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Make-up Air | Does It Heat/Cool the House?

Allowing fresh air into the home to replace exhausted air is quite important for the house. However, when it occurs in what would be considered to be an uncontrolled manner, the migration of outside air into your home isn’t always a positive experience. 

To discern whether makeup air cools or heats the home, it must first be understood where it comes from and what, if anything, the makeup air units do to that air before releasing it into your home.


Makeup air can heat or cool the house incidentally. This isn’t makeup air’s purpose, and the heating/cooling is typically undesirable (it heats the house in summer and cools it in winter). To counter this, some makeup air units temper incoming air. Others actively heat or cool it.

The Purpose of Makeup Air

Makeup air’s purpose is to replace the air that has been actively forced to exit the home by exhaust systems. This is done regardless of the temperature of the air.

The function of makeup air units is not to heat or cool an area through the addition of this air. Rather, makeup air is used to prevent the issues of negative pressure systems. 

Negative pressure systems, also known as low-pressure systems, are areas that cause the surrounding air to move toward them. 

You may have felt the presence of a negative pressure system if you have put your hand up to the gap in a door and felt air blowing onto you. In this case, you are in a low-pressure area since the air is moving toward you. 

Negative pressure systems occur when large amounts of air are removed from the home over a relatively short space of time, creating a void. Nature resists voids (vacuums) at all costs, so a negative pressure system is formed to replace this air. 

Without makeup air, a low-pressure system in a home can cause a variety of issues. 

Air from outside can enter the home through cracks and gaps (uncontrolled entry). This can widen these spaces, creating structural problems. It can also cause unpleasant drafts in the home. 

Moreover, not only air from outside will enter the home. Air that is meant to exit the home may be drawn in by a negative pressure system.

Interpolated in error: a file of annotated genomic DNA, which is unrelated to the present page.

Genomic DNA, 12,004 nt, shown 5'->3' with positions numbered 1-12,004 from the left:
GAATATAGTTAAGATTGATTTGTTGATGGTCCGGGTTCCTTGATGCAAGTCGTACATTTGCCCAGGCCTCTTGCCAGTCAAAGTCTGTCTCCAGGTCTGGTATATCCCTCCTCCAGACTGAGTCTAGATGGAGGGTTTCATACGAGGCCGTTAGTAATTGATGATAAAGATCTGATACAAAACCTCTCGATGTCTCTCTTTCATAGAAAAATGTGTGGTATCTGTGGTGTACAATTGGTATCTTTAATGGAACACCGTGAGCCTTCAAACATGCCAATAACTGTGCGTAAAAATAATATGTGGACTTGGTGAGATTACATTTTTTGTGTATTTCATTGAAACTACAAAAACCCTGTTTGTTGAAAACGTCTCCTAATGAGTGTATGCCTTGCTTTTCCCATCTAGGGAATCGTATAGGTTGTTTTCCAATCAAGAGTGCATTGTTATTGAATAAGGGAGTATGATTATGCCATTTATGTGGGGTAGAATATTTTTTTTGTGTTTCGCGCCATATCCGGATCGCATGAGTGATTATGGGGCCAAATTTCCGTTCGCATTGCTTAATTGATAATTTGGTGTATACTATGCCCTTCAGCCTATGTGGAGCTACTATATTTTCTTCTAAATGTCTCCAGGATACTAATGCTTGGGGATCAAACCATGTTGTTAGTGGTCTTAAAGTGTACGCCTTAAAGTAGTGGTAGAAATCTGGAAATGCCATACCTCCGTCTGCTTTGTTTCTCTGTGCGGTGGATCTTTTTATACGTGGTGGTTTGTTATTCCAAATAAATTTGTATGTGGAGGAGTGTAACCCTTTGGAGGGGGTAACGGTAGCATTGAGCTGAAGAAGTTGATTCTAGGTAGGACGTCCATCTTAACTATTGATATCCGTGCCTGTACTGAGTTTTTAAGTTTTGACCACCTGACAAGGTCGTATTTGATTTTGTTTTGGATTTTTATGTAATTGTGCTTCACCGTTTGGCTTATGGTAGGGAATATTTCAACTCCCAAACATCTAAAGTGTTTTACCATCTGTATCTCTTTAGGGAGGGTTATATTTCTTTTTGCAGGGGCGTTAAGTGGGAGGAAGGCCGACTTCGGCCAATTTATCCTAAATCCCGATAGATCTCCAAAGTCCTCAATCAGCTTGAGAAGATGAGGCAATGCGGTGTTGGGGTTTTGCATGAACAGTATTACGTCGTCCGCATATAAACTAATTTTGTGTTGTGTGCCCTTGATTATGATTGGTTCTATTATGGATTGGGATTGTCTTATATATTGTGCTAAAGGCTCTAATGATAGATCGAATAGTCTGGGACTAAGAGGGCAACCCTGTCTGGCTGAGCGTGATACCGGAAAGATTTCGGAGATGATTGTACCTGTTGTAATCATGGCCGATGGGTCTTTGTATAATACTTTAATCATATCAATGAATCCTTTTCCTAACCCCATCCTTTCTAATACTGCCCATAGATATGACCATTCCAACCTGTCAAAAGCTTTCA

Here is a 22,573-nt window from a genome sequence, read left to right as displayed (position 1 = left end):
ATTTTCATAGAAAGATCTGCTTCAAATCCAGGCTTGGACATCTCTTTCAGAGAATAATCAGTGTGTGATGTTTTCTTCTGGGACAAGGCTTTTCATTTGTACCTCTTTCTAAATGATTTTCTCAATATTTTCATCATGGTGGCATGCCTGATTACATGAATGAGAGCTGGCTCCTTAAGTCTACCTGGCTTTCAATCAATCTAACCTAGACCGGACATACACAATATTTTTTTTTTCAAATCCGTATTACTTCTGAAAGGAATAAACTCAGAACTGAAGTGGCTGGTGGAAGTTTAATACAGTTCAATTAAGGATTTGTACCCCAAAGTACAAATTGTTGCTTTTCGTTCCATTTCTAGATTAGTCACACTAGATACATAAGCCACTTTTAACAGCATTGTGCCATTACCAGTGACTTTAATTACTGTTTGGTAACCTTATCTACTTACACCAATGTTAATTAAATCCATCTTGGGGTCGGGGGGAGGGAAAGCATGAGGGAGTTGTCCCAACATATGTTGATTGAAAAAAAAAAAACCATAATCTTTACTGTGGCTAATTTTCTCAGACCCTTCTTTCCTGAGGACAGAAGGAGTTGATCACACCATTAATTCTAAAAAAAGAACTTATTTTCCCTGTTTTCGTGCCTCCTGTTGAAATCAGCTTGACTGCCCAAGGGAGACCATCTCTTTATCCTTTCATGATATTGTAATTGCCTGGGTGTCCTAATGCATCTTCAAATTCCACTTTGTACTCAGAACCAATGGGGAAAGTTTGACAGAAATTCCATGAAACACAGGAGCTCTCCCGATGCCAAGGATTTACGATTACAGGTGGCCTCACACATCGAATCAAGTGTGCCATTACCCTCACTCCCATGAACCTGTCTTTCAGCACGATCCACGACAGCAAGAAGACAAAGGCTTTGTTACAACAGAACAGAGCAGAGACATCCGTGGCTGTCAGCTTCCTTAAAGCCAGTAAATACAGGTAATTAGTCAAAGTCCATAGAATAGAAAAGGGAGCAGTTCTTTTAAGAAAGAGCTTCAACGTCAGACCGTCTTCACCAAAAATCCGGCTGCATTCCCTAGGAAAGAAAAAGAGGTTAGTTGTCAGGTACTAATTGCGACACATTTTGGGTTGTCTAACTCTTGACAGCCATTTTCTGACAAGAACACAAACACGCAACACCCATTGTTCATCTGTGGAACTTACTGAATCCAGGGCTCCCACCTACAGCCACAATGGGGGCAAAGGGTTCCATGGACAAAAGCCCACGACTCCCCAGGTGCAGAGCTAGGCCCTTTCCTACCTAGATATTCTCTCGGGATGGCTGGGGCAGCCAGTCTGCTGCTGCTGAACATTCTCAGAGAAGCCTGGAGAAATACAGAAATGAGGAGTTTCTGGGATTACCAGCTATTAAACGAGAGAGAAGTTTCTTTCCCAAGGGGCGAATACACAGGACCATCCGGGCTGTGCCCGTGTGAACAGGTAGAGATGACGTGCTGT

This means that air in plumbing pipes and exhaust vents can reenter the home. This is known as backdrafting.

The air in plumbing pipes can be smelly, and exhaust reentering the home can undermine the work of your exhaust vents, causing them to work harder and require more power.

However, the most dangerous form of backdrafting is that which affects combustion appliances—combustion gases can be extremely toxic.

Where Does Makeup Air Come From?

The origin of makeup air will determine whether or not conditioning is necessary to prevent certain unwelcome effects (we will discuss these in the next section).

Some makeup air is pulled from adjacent rooms in the house. For example, makeup air in the kitchen may be pulled from the adjacent dining room. This air does not require conditioning because it is already roughly the same temperature as the air in the room containing the exhaust system.

However, since the house is a relatively closed system, unless windows are open or the house isn’t well-sealed, taking air from another area of the house may not fix the problem.

Sometimes, makeup air is deliberately pulled (using makeup air units) from well-ventilated areas of the home, such as a ventilated attic. This means that the air is coming from outside the building envelope, but it is often more temperate than air coming directly from outside.

However, the majority of makeup air systems bring air in from the outside.

Outside air, because of its differing temperatures and possible pollutants, must often be conditioned or tempered to ensure the fewest negative effects of this supply of air. 

Problems With Untempered/Unconditioned Makeup Air

If makeup air entering your home alters the inside temperature, there are a variety of problems that can arise. 

For one, cold air entering a home in winter or warm air entering a home in summer can make the air feel uncomfortable.